A TamsPalm user sent me a very interesting email asking for answers on how the Palm Treo 680 will affect the Palm OS economy as whole. Since the answers could be interesting for everyone and he agreed to have it answered publicly, here we go:

Yes… Palm OS. I read your opinion on the PalmSource forum. I think if I were starting over again that I would err on the side of caution and choose Windows Mobile but, when I was considering the development platform back in May of 2005, the Treo 650 was easily the best thing that I could find out there. The fact that PODS is free also helped.

A year ago, the Palm OS’s market situation still looked a lot brighter than it did now. At the moment it looks like a close tie.

As for the development environment, the freeness of development tools shouldn’t be the platform decider(IMHO – but I do it too sometimes). If you pay 50$ for a development environment but sell 50 times more, you will quickly recoup your investment. PODS itself is obviously ‘different’ from most other environments, but becomes usable after a few hours.

Palm OS development itself also has a few weird quirks – but as said, once you an do it, you can do it. The benefit of the initial steep learning curve is that there are rather few new developers, which leads to more $$$/app.

Out of curiosity, has your opinion brightened on Palm OS now that the 680 is out on the market (this being a clear sign, along with the perpetual OS licence agreement, of Palm’s future direction with the OS)? Would you invest more time in Palm OS development work or would you wait on a big 680 success story? I do believe that Palm OS has a BIG opportunity as the OS for the general masses (essentially moving down from its business position) and that Palm Corp. stands to make big bucks here. Furthermore, I suspect that the true geeks among us, who see the 680′s merely incremental improvements over the 650 as an indicator of pending doom, are missing the point Joe-average buyer will very much be wowed by this phone.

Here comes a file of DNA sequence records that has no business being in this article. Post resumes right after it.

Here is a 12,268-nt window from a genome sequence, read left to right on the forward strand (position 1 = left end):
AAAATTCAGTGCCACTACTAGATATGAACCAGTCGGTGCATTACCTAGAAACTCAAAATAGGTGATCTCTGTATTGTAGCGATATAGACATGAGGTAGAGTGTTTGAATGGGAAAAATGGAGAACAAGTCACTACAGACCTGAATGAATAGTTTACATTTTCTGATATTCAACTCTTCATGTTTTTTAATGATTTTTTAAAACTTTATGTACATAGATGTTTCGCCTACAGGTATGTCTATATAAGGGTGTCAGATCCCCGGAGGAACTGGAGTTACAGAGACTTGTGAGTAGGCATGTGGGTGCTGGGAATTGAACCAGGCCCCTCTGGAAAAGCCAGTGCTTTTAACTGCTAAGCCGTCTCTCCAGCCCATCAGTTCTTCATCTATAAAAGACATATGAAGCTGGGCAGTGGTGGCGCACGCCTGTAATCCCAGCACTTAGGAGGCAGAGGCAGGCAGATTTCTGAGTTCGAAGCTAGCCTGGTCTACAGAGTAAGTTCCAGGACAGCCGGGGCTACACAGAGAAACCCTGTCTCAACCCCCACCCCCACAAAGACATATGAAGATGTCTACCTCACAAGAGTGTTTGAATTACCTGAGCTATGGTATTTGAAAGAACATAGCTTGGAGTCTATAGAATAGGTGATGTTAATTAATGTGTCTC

For me, Palm OS Treo hardware sales success and Palm OS software sales success are entirely different pairs of shoe. Many Palm users who buy a Treo never ever think about installing third party software – and the more the Treo replaces the Symbian semi-smartphones, the more such users you get.

The Palm OS economy gets fueled by advanced users who see their Treo as mobile computers than can be extended. If you pay a high price for the privilege of doing Treo, you will probably think about what you bought. If you, on the other hand, get the Treo 680 for 1 with the contract, you probably will see it as a dumbphone just like the Nokia one you had before.

Would you answer any of the questions differently?

Related posts:

  1. On the Treo 755p
  2. Resco’s oppinion on the Palm OS economy
  3. Treo 680 custom ROM’s – reflash your Treo 680′s ROM to get extra DB cache
  4. Sprint’s Treo 755p gets a ROM update
  5. Dave Haupert from DDH Software

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